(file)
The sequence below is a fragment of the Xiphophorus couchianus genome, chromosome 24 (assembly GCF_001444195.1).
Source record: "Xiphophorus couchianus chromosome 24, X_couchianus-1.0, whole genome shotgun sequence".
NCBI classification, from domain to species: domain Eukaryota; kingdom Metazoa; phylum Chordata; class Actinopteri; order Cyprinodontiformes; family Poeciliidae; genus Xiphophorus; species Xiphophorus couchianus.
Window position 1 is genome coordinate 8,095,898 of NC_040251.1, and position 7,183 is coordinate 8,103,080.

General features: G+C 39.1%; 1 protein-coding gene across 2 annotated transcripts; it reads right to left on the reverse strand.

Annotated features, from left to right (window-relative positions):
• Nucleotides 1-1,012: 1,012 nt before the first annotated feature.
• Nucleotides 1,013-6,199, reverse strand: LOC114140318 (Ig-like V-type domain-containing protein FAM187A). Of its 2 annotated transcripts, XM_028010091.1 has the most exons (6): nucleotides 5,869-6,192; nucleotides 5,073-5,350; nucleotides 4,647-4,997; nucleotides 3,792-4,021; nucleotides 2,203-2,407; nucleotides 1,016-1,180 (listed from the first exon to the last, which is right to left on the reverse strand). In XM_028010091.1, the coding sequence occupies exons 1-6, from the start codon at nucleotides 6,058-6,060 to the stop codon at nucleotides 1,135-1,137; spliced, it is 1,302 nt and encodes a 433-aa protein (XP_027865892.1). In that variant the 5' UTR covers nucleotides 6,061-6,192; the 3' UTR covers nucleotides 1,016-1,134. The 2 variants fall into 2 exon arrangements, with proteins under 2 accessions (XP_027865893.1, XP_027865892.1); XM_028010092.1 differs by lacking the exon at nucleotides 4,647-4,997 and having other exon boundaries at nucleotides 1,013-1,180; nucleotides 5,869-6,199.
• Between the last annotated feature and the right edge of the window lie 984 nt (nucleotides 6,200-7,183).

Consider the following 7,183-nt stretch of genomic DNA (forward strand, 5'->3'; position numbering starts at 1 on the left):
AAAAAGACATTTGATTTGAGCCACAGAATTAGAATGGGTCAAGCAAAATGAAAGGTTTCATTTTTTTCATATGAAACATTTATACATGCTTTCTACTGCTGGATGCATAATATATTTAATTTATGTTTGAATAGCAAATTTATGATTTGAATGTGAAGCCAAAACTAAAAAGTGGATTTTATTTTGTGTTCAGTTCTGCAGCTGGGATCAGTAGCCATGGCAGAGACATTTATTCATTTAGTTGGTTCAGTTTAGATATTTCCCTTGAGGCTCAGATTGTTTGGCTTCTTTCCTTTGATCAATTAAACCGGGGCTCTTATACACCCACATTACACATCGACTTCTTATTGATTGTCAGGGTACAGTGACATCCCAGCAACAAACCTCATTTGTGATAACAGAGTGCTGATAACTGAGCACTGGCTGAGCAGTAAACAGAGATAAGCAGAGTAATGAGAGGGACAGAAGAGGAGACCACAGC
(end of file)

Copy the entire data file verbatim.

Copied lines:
The sequence below is a fragment of the Xiphophorus couchianus genome, chromosome 24 (assembly GCF_001444195.1).
Source record: "Xiphophorus couchianus chromosome 24, X_couchianus-1.0, whole genome shotgun sequence".
NCBI classification, from domain to species: domain Eukaryota; kingdom Metazoa; phylum Chordata; class Actinopteri; order Cyprinodontiformes; family Poeciliidae; genus Xiphophorus; species Xiphophorus couchianus.
Window position 1 is genome coordinate 8,095,898 of NC_040251.1, and position 7,183 is coordinate 8,103,080.

General features: G+C 39.1%; 1 protein-coding gene across 2 annotated transcripts; it reads right to left on the reverse strand.

Annotated features, from left to right (window-relative positions):
• Nucleotides 1-1,012: 1,012 nt before the first annotated feature.
• Nucleotides 1,013-6,199, reverse strand: LOC114140318 (Ig-like V-type domain-containing protein FAM187A). Of its 2 annotated transcripts, XM_028010091.1 has the most exons (6): nucleotides 5,869-6,192; nucleotides 5,073-5,350; nucleotides 4,647-4,997; nucleotides 3,792-4,021; nucleotides 2,203-2,407; nucleotides 1,016-1,180 (listed from the first exon to the last, which is right to left on the reverse strand). In XM_028010091.1, the coding sequence occupies exons 1-6, from the start codon at nucleotides 6,058-6,060 to the stop codon at nucleotides 1,135-1,137; spliced, it is 1,302 nt and encodes a 433-aa protein (XP_027865892.1). In that variant the 5' UTR covers nucleotides 6,061-6,192; the 3' UTR covers nucleotides 1,016-1,134. The 2 variants fall into 2 exon arrangements, with proteins under 2 accessions (XP_027865893.1, XP_027865892.1); XM_028010092.1 differs by lacking the exon at nucleotides 4,647-4,997 and having other exon boundaries at nucleotides 1,013-1,180; nucleotides 5,869-6,199.
• Between the last annotated feature and the right edge of the window lie 984 nt (nucleotides 6,200-7,183).

Consider the following 7,183-nt stretch of genomic DNA (forward strand, 5'->3'; position numbering starts at 1 on the left):
AAAAAGACATTTGATTTGAGCCACAGAATTAGAATGGGTCAAGCAAAATGAAAGGTTTCATTTTTTTCATATGAAACATTTATACATGCTTTCTACTGCTGGATGCATAATATATTTAATTTATGTTTGAATAGCAAATTTATGATTTGAATGTGAAGCCAAAACTAAAAAGTGGATTTTATTTTGTGTTCAGTTCTGCAGCTGGGATCAGTAGCCATGGCAGAGACATTTATTCATTTAGTTGGTTCAGTTTAGATATTTCCCTTGAGGCTCAGATTGTTTGGCTTCTTTCCTTTGATCAATTAAACCGGGGCTCTTATACACCCACATTACACATCGACTTCTTATTGATTGTCAGGGTACAGTGACATCCCAGCAACAAACCTCATTTGTGATAACAGAGTGCTGATAACTGAGCACTGGCTGAGCAGTAAACAGAGATAAGCAGAGTAATGAGAGGGACAGAAGAGGAGACCACAGC